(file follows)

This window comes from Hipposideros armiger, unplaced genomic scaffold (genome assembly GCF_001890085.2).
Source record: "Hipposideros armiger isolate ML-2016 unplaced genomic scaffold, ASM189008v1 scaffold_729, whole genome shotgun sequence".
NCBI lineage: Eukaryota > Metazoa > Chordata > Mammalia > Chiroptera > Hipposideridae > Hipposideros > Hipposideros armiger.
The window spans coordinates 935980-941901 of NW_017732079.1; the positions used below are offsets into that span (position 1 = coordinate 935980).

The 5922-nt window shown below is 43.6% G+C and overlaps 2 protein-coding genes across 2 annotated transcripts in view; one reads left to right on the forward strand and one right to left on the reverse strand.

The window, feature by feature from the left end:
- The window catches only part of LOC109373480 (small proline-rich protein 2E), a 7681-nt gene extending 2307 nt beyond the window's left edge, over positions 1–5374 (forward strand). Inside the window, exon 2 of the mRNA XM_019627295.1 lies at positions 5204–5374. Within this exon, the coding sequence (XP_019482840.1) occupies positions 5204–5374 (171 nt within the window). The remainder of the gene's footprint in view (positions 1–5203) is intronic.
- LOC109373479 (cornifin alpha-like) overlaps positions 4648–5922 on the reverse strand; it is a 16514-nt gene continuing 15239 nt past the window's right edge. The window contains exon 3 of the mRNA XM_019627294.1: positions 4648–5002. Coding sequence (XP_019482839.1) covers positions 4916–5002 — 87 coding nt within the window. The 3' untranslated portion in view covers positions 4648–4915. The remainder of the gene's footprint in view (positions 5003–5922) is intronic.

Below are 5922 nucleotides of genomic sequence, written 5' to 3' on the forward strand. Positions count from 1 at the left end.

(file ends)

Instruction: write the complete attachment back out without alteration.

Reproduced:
This window comes from Hipposideros armiger, unplaced genomic scaffold (genome assembly GCF_001890085.2).
Source record: "Hipposideros armiger isolate ML-2016 unplaced genomic scaffold, ASM189008v1 scaffold_729, whole genome shotgun sequence".
NCBI lineage: Eukaryota > Metazoa > Chordata > Mammalia > Chiroptera > Hipposideridae > Hipposideros > Hipposideros armiger.
The window spans coordinates 935980-941901 of NW_017732079.1; the positions used below are offsets into that span (position 1 = coordinate 935980).

The 5922-nt window shown below is 43.6% G+C and overlaps 2 protein-coding genes across 2 annotated transcripts in view; one reads left to right on the forward strand and one right to left on the reverse strand.

The window, feature by feature from the left end:
- The window catches only part of LOC109373480 (small proline-rich protein 2E), a 7681-nt gene extending 2307 nt beyond the window's left edge, over positions 1–5374 (forward strand). Inside the window, exon 2 of the mRNA XM_019627295.1 lies at positions 5204–5374. Within this exon, the coding sequence (XP_019482840.1) occupies positions 5204–5374 (171 nt within the window). The remainder of the gene's footprint in view (positions 1–5203) is intronic.
- LOC109373479 (cornifin alpha-like) overlaps positions 4648–5922 on the reverse strand; it is a 16514-nt gene continuing 15239 nt past the window's right edge. The window contains exon 3 of the mRNA XM_019627294.1: positions 4648–5002. Coding sequence (XP_019482839.1) covers positions 4916–5002 — 87 coding nt within the window. The 3' untranslated portion in view covers positions 4648–4915. The remainder of the gene's footprint in view (positions 5003–5922) is intronic.

Below are 5922 nucleotides of genomic sequence, written 5' to 3' on the forward strand. Positions count from 1 at the left end.